By New Times
By Derek Askey
By Mark Deming
By Serene Dominic
By Jason Keil
By Robrt L. Pela and Amy Silverman
By Jeff Moses
By Serene Dominic
My musical tastes are an audio gumbo. On any given day at the office, I bump old and new soul, mainstream hip-hop, experimental, infectious pop, yacht rock, and funk that bleeds through the walls and seeps out of the air vents. Come to think of it, I'm surprised my coworkers haven't strangled me. Lucky for me, there's a lock on my door.
But I rarely play rock and metal. I'm picky when it comes to those genres because, frankly, I find the formula of today's mass-produced mainstream rock to be a fantastic bore.
Before you label me a boor, there is some rock and metal I love, especially those bands that take a less streamlined approach — Dillinger Escape Plan with their whiplash time signatures, Beck's kaleidoscopic approach to modern rock, Radiohead's Thom Yorke and his tortured timbre, augmented by progressive electronic dusting. Basically, I want to be bathed in an epic sonic atmosphere or punched in the gut by the sound.
That's why I love the Phoenix-based band Malakai, which creates a sonic stew unlike any other hardcore band in town. Their sound is a cerebral take on death metal that mainstream outfits like Mastodon and Isis have mastered. Live shows feature the four-piece — which includes guitarist Randy Denton, bassist Ben Gallaty, drummer Deacon Blue Bachelor, and vocalist John Martin — creating one long, orchestrated piece full of unabated energy and melodic rock.
I caught up with the group at the new Willow House on Van Buren Street, where three-fourths of the band works. (Gallaty, on a winter tour with his other band, Andrew Jackson Jihad, was unavailable.) I know Martin, Denton, and Gallaty because I get my morning caffeine fix at this longtime Phoenix institution, known for its hippie vibe and artist-made tchotchkes.
Being a barista by day and a hardcore player by night really doesn't fit the metal mold. But after talking to these guys and hearing some of the madness they've created, I certainly won't be making fun of them for wearing aprons.
Malakai is definitely Denton's baby because the others are wrapped up in various side projects. (Martin fronts a solo endeavor called Empire of the Bear; Gallaty rounds out the Jihad duo with Sean Bonnette; Blue Bachelor drums for johnwaynejefferson and Pogs! and spins drum-and-bass under the moniker Judo Chop.)
Denton tells me that he calls upon a wide range of influences — such as Dungeons & Dragons and classical music — when penning tunes for the group. "When I first started Malakai, I was listening to a shit ton of Godspeed," Denton says, in between breaks of tending to the espresso machine. "I thought it would be really awesome to mix Converge with Godspeed to create really long, orchestrated metal."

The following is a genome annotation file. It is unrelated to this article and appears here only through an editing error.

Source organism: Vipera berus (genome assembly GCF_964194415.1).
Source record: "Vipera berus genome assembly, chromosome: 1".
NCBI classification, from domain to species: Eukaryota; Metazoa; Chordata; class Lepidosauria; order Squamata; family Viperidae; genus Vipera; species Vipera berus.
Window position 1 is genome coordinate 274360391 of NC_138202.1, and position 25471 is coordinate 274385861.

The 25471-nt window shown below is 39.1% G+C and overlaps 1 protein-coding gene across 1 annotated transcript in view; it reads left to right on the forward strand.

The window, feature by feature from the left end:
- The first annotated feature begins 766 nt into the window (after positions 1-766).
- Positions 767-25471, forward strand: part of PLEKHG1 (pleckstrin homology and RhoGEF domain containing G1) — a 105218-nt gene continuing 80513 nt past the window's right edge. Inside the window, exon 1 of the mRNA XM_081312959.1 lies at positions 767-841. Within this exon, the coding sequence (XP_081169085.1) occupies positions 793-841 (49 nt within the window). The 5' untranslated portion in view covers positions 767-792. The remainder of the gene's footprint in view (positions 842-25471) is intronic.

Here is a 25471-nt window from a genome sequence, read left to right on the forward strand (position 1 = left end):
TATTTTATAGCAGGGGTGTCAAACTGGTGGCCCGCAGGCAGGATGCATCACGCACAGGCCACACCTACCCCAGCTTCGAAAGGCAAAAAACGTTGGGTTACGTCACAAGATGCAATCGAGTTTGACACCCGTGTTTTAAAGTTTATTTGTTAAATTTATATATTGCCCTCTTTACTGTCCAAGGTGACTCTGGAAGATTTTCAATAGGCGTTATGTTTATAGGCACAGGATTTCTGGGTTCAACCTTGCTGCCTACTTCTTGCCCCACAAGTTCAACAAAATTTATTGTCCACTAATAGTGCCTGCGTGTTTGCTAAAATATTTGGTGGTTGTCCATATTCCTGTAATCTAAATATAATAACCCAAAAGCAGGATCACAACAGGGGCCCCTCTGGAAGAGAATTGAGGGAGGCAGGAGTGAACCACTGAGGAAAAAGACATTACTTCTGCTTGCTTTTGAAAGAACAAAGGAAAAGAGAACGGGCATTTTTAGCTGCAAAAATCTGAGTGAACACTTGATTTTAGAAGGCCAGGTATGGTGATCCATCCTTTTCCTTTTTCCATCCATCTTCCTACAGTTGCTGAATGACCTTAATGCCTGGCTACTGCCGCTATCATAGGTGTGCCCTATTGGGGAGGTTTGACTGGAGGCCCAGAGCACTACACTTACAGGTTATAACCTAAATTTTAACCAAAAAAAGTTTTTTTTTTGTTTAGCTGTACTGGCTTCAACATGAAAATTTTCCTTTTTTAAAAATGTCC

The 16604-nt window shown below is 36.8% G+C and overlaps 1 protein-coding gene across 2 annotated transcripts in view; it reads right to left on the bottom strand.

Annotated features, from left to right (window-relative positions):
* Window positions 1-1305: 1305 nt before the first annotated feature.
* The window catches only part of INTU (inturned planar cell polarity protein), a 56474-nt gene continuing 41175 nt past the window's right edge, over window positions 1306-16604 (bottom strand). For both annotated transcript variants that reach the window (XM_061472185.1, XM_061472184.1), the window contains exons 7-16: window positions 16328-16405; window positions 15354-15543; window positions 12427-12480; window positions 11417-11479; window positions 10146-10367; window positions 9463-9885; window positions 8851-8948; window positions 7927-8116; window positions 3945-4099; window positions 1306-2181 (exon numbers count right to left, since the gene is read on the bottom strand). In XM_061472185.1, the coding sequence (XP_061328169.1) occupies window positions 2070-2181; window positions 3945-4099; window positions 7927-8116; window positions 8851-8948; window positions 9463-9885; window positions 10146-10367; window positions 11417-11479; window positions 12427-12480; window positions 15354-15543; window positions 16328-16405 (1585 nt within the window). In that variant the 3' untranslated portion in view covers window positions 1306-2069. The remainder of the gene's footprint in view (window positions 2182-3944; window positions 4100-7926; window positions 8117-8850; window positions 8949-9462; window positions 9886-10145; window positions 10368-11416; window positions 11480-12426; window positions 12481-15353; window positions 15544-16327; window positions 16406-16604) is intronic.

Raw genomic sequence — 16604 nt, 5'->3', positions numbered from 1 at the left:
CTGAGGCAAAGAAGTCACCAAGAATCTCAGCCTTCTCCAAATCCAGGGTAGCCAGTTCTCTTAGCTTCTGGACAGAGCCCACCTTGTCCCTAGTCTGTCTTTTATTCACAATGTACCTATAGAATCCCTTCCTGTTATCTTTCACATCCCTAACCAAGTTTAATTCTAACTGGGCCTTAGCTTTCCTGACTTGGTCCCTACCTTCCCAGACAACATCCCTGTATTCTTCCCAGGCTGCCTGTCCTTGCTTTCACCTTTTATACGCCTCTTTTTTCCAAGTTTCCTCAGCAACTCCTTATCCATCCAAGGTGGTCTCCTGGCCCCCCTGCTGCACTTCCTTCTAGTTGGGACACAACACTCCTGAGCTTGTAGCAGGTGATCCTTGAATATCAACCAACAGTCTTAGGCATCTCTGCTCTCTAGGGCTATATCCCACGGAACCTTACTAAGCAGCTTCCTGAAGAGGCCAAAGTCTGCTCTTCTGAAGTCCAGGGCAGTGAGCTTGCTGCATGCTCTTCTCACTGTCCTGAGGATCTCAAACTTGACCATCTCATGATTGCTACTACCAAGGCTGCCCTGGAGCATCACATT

The two-year-old band, named after the Children of the Corn character, is about to drop a new album called By All His Engines on Rebuild Records. It's their second album overall and first on the Phoenix rock/punk/metal label, which represents locals such as Red Son and Run with the Hunted. Because the studio effort was recorded in live takes rather than patchworks, the album successfully represents the raw oomph found in their onstage performances.
However, there are certain elements that just can't be re-created when seeing these dudes in person. Like when, during their first-ever gig, Martin broke his hand after repeatedly punching the floor. Or when Denton and Martin ran around the stage in circles while a gore flick played in the background.
The antics go back to high school for Denton and Martin. During a battle of the bands competition at the downtown Hard Rock Café, they nearly destroyed the place. The set ended when Martin, a rather large man who could wreck a joint just by breathing on it, fell into the dining area and kicked speakers onto an audience member.
Martin says, "If you're playing rock, metal, punk, or whatever, it shouldn't be so watered down and lame that a family of five can sit down and eat and be, like, 'Well, isn't this interesting, dear?'"
This no-holds-barred approach has landed the band — and most extreme metal outfits in town — on many venues' blacklists. Recently, Modified Arts and the PHiX instituted a moratorium on hardcore dancing after walls were destroyed and fans were knocked unconscious during brawls.
I can see where venue owners are coming from. I wouldn't want to break up fights or sink money into replacing punched-out dry wall on a regular basis. But I also side with metal's free expression. Tame down the potential rowdiness, and you're killing the experience of a live show. I've witnessed this firsthand at extreme metal and punk shows in the Valley. When people aren't allowed to mosh, it creates a subdued atmosphere where people aren't moving their feet.
The members of Malakai agree. They feel that, compared with those in other cities, Valley metal fans are afraid to show their love for the music. One reason is that most abodes in town don't have basements to hold house shows. Another reason, according to Blue Bachelor, is that security guards at some local venues are thirsty for blood.